The Purplemath ForumsHelping students gain understanding and self-confidence in algebra powered by FreeFind

Systems of Non-Linear Equations:
Graphical Considerations
(page 2 of 6)

Suppose you have the following:

• Solve the system by graphing:
• y = x2
y
= 8 – x2

 I can graph each of these equations separately:   y = x2 y = 8 – x2

..and each point on each graph is a solution to that graph's equation.

 Now look at the graph of the system: y = x2 y = 8 – x2

A solution to the system is any point that is a solution for both equations. In other words, a solution point for this system is any point that is on both graphs. In other words:

"SOLUTIONS" FOR SYSTEMS ARE INTERSECTIONS OF THE LINES

 Then, graphically, the solutions for this system are the red-highlighted points at right:

That is, the solutions to this system are the points (–2, 4) and (2, 4).

So when you're trying to solve a system of equations, you're trying to find the coordinates of the intersection points.  Copyright © 2002-2011 Elizabeth Stapel All Rights Reserved

 The system shown above has two solutions, because the graph shows two intersection points. A system can have one solution: ...lots of solutions: ...or no solutions at all:

(In this last situation, where there was no solution, the system of equations is said to be "inconsistent".)

 When you look at a graph, you can only guess at an approximation to the solution. Unless the solutions points are nice neat numbers (and unless you happen to know this in advance), you can't get the solution from the picture. For instance, you can't tell what the solution to the system graphed at right might be:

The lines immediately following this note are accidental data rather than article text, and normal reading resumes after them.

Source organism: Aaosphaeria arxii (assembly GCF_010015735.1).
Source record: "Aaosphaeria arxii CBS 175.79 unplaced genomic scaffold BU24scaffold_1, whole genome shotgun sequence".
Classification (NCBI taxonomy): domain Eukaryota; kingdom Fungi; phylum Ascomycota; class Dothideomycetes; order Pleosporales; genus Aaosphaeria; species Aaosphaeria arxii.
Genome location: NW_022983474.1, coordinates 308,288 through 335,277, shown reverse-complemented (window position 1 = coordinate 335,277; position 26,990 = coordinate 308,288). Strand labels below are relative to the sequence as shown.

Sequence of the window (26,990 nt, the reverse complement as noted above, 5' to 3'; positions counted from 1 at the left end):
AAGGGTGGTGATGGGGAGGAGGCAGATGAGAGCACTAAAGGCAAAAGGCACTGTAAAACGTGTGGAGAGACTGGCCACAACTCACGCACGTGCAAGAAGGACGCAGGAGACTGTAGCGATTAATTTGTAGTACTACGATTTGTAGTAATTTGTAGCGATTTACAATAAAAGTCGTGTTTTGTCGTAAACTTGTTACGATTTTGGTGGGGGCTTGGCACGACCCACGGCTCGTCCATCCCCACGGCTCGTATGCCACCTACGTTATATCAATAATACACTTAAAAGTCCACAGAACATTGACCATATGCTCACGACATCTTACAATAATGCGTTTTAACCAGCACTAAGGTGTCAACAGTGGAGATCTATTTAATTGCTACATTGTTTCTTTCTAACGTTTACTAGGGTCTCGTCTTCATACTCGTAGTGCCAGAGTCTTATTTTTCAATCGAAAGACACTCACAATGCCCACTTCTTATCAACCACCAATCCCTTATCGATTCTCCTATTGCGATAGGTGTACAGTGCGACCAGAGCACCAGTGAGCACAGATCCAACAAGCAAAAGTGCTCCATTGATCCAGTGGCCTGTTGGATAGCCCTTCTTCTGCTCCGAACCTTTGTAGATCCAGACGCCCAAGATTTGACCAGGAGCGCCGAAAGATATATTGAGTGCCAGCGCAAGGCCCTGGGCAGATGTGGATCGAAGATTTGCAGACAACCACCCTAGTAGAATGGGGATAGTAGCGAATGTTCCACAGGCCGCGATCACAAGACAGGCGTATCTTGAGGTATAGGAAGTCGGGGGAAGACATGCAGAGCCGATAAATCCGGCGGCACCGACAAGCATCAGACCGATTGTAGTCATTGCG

...because you're having to guess from a picture. As it happens, the solution is (x, y) = (13/7,  9/14), but you would have no possible way of knowing that from this picture.

Advisory: Your text will almost certainly have you do some "solve by graphing" exercises. You may safely assume for these exercises that answers are nice and neat, because the solutions must be if you are to be able to have a chance at guessing the solutions from a picture.

This "solving by graphing" can be useful, in that it helps you get an idea in picture form of what is going on when solving systems. But it can be misleading, too, in that it implies that all solutions will be "neat" ones, when most solutions are actually rather messy.

<< Previous  Top  |  1 | 2 | 3 | 4 | 5 | 6  |  Return to Index  Next >>

 Cite this article as: Stapel, Elizabeth. "Systems of Non-Linear Equations: Graphical Considerations." Purplemath.     Available from http://www.purplemath.com/modules/syseqgen2.htm.     Accessed [Date] [Month] 2016

Purplemath:
Printing pages
School licensing

Reviews of
Internet Sites:
Free Help
Practice
Et Cetera

The "Homework
Guidelines"

Study Skills Survey

Tutoring from Purplemath
Find a local math tutor

This lesson may be printed out for your personal use.